The bill sponsored by Republican Rep. Conrad James and Democratic Rep. Georgene Louis proposes to do away with child custody and visitation rights of the father in such circumstances.
The legislation gives the mother the ability to terminate or permanently suspend the rights of the biological father, ensuring that a convicted rapist will not have access to her child, nor petition for visitation or custody.
James says "Passing this bill is the right thing to do for New Mexico's children and mothers."
The legislation approved Wednesday now moves to the Senate for consideration.
Carlsbad Approves Resolution Addressing Nuke Dump Fines - The Associated Press
Carlsbad officials have approved a resolution that makes several recommendations to state and federal officials as they fight over fines stemming from the radiation leak at the federal government's nuclear waste dump in southern New Mexico.
Carlsbad Mayor Dale Janway's nuclear taskforce announced Wednesday that the city has signed off on the resolution.
A similar resolution is being considered by Eddy County officials and the Carlsbad Chamber of Commerce.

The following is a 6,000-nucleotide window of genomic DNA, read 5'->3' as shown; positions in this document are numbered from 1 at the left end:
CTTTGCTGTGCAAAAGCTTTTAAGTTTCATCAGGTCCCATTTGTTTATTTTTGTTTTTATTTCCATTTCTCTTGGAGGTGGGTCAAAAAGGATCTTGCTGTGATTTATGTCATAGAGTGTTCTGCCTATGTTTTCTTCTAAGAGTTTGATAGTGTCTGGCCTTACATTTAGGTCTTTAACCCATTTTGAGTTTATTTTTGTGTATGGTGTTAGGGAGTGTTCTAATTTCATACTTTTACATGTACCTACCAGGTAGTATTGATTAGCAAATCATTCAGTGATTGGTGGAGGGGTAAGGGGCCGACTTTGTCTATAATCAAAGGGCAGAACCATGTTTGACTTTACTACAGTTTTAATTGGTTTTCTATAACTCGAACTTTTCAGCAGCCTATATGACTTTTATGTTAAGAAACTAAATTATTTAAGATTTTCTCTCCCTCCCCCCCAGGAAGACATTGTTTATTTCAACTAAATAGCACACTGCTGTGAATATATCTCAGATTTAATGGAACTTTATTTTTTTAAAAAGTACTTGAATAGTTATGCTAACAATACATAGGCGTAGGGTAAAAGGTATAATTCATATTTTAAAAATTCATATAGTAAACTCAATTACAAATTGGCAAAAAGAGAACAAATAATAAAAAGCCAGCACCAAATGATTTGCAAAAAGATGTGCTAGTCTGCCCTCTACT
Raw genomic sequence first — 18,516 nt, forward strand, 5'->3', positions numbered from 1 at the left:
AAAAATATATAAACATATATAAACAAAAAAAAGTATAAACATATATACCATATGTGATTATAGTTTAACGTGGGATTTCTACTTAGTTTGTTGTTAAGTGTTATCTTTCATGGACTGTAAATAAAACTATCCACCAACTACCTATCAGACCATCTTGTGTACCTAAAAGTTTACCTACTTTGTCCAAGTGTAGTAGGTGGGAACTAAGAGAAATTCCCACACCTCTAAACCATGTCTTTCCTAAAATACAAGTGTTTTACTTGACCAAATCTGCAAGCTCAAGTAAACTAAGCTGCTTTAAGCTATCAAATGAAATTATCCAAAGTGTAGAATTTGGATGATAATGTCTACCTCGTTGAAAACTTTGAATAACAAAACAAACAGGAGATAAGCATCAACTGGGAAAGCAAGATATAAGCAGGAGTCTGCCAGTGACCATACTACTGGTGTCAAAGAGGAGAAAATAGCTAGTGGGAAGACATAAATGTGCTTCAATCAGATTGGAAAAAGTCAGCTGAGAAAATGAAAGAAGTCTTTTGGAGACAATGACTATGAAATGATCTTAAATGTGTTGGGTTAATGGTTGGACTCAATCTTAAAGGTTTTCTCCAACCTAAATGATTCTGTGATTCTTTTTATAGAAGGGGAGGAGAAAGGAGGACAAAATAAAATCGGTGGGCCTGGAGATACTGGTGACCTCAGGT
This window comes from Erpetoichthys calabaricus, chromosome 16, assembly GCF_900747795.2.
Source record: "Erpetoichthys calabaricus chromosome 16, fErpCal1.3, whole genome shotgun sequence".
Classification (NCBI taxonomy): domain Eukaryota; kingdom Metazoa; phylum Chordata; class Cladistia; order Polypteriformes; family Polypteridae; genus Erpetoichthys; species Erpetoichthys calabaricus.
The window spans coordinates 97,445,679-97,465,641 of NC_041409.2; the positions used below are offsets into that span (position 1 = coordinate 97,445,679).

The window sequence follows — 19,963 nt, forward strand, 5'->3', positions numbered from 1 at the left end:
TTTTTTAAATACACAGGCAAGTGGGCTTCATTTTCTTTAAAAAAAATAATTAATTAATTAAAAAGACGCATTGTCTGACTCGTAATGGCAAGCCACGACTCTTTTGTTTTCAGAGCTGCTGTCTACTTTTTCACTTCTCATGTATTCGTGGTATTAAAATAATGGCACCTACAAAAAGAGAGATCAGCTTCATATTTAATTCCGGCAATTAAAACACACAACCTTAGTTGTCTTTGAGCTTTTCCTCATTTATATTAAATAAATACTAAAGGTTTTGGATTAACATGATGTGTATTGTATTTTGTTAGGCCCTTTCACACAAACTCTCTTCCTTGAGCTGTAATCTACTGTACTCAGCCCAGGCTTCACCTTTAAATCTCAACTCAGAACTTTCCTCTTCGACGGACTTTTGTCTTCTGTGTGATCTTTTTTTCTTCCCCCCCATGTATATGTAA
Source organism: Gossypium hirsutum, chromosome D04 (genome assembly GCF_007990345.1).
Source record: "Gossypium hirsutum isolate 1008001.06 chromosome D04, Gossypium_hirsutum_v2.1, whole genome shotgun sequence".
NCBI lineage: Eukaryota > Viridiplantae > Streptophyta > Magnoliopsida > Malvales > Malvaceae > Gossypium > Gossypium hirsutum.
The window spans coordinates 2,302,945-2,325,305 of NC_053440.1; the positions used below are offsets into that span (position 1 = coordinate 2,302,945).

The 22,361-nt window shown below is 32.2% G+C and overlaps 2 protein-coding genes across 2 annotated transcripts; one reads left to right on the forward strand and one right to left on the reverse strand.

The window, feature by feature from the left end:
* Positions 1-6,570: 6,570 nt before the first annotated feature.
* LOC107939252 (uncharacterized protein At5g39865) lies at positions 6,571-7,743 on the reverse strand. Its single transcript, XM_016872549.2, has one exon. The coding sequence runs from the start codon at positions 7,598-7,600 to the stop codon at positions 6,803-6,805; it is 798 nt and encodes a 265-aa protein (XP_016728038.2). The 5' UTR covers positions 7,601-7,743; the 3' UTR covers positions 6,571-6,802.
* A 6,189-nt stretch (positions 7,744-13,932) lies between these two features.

The resolution describes the negotiations between the U.S. Energy Department and the state Environment Department over more than $54 million in fines as "deadlocked."
Carlsbad officials also say they're concerned about the DOE's position that the fines would have to be paid out of the budgets of the Waste Isolation Pilot Plant and Los Alamos National Laboratory.
Injunction Issued On Services For People With Disabilities – The Associated Press
A federal judge is ordering New Mexico state agencies to reinstate services for people with disabilities pending reassessments.
The Albuquerque Journal reports that U.S. District Judge Judith Herrera this week issued an injunction, ruling that there'd been violations of peoples' rights to due process.